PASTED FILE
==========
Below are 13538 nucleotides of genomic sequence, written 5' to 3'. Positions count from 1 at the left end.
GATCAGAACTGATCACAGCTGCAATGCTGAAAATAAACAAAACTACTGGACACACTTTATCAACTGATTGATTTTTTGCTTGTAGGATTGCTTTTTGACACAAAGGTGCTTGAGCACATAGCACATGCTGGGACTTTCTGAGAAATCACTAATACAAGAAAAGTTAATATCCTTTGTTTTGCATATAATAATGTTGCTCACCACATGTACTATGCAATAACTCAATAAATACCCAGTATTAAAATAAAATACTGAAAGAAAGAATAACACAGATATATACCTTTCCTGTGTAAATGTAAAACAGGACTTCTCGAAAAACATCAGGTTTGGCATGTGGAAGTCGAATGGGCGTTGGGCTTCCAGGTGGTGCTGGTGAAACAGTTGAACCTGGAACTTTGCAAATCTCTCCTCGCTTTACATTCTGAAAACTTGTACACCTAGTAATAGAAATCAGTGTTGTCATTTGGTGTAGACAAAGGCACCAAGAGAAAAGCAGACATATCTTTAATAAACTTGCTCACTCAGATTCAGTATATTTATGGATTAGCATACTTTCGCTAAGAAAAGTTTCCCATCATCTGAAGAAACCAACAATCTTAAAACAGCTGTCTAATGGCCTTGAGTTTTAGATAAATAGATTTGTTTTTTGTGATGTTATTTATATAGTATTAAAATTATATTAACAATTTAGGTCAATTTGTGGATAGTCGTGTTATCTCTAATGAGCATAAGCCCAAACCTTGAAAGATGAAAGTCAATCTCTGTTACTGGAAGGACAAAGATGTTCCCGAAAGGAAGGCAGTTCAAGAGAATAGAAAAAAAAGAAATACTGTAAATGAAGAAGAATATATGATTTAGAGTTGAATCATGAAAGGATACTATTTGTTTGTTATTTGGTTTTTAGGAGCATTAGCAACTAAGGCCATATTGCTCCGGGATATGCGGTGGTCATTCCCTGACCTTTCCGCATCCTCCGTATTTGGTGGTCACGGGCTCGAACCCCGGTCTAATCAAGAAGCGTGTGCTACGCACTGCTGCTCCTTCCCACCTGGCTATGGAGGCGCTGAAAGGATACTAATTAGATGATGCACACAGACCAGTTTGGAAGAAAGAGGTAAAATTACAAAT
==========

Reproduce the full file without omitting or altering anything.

Below are 13538 nucleotides of genomic sequence, written 5' to 3'. Positions count from 1 at the left end.
GATCAGAACTGATCACAGCTGCAATGCTGAAAATAAACAAAACTACTGGACACACTTTATCAACTGATTGATTTTTTGCTTGTAGGATTGCTTTTTGACACAAAGGTGCTTGAGCACATAGCACATGCTGGGACTTTCTGAGAAATCACTAATACAAGAAAAGTTAATATCCTTTGTTTTGCATATAATAATGTTGCTCACCACATGTACTATGCAATAACTCAATAAATACCCAGTATTAAAATAAAATACTGAAAGAAAGAATAACACAGATATATACCTTTCCTGTGTAAATGTAAAACAGGACTTCTCGAAAAACATCAGGTTTGGCATGTGGAAGTCGAATGGGCGTTGGGCTTCCAGGTGGTGCTGGTGAAACAGTTGAACCTGGAACTTTGCAAATCTCTCCTCGCTTTACATTCTGAAAACTTGTACACCTAGTAATAGAAATCAGTGTTGTCATTTGGTGTAGACAAAGGCACCAAGAGAAAAGCAGACATATCTTTAATAAACTTGCTCACTCAGATTCAGTATATTTATGGATTAGCATACTTTCGCTAAGAAAAGTTTCCCATCATCTGAAGAAACCAACAATCTTAAAACAGCTGTCTAATGGCCTTGAGTTTTAGATAAATAGATTTGTTTTTTGTGATGTTATTTATATAGTATTAAAATTATATTAACAATTTAGGTCAATTTGTGGATAGTCGTGTTATCTCTAATGAGCATAAGCCCAAACCTTGAAAGATGAAAGTCAATCTCTGTTACTGGAAGGACAAAGATGTTCCCGAAAGGAAGGCAGTTCAAGAGAATAGAAAAAAAAGAAATACTGTAAATGAAGAAGAATATATGATTTAGAGTTGAATCATGAAAGGATACTATTTGTTTGTTATTTGGTTTTTAGGAGCATTAGCAACTAAGGCCATATTGCTCCGGGATATGCGGTGGTCATTCCCTGACCTTTCCGCATCCTCCGTATTTGGTGGTCACGGGCTCGAACCCCGGTCTAATCAAGAAGCGTGTGCTACGCACTGCTGCTCCTTCCCACCTGGCTATGGAGGCGCTGAAAGGATACTAATTAGATGATGCACACAGACCAGTTTGGAAGAAAGAGGTAAAATTACAAAT